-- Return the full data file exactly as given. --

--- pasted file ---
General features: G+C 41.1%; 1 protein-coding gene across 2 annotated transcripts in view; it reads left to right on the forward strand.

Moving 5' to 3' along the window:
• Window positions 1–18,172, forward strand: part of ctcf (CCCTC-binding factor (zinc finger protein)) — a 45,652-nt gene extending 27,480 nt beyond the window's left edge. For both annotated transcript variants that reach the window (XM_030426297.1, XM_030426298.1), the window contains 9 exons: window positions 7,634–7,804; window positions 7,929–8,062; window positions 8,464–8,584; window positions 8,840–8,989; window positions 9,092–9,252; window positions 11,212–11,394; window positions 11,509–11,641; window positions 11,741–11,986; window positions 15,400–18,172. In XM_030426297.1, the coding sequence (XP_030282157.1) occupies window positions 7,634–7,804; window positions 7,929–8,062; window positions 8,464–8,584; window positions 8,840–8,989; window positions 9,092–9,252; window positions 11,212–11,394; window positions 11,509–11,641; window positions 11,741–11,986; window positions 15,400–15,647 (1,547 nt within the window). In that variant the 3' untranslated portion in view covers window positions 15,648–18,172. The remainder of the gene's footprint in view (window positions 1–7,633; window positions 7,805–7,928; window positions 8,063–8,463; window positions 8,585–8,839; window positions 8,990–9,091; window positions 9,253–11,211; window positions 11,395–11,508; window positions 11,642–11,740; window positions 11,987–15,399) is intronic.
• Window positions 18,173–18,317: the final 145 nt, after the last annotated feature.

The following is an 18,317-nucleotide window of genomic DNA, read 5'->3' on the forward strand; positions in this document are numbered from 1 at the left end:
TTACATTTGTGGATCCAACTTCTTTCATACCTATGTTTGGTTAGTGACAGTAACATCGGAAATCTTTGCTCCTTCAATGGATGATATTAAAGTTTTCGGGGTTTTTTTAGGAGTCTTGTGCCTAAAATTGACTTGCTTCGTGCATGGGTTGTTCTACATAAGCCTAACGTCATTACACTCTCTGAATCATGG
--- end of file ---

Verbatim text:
General features: G+C 41.1%; 1 protein-coding gene across 2 annotated transcripts in view; it reads left to right on the forward strand.

Moving 5' to 3' along the window:
• Window positions 1–18,172, forward strand: part of ctcf (CCCTC-binding factor (zinc finger protein)) — a 45,652-nt gene extending 27,480 nt beyond the window's left edge. For both annotated transcript variants that reach the window (XM_030426297.1, XM_030426298.1), the window contains 9 exons: window positions 7,634–7,804; window positions 7,929–8,062; window positions 8,464–8,584; window positions 8,840–8,989; window positions 9,092–9,252; window positions 11,212–11,394; window positions 11,509–11,641; window positions 11,741–11,986; window positions 15,400–18,172. In XM_030426297.1, the coding sequence (XP_030282157.1) occupies window positions 7,634–7,804; window positions 7,929–8,062; window positions 8,464–8,584; window positions 8,840–8,989; window positions 9,092–9,252; window positions 11,212–11,394; window positions 11,509–11,641; window positions 11,741–11,986; window positions 15,400–15,647 (1,547 nt within the window). In that variant the 3' untranslated portion in view covers window positions 15,648–18,172. The remainder of the gene's footprint in view (window positions 1–7,633; window positions 7,805–7,928; window positions 8,063–8,463; window positions 8,585–8,839; window positions 8,990–9,091; window positions 9,253–11,211; window positions 11,395–11,508; window positions 11,642–11,740; window positions 11,987–15,399) is intronic.
• Window positions 18,173–18,317: the final 145 nt, after the last annotated feature.

The following is an 18,317-nucleotide window of genomic DNA, read 5'->3' on the forward strand; positions in this document are numbered from 1 at the left end:
TTACATTTGTGGATCCAACTTCTTTCATACCTATGTTTGGTTAGTGACAGTAACATCGGAAATCTTTGCTCCTTCAATGGATGATATTAAAGTTTTCGGGGTTTTTTTAGGAGTCTTGTGCCTAAAATTGACTTGCTTCGTGCATGGGTTGTTCTACATAAGCCTAACGTCATTACACTCTCTGAATCATGG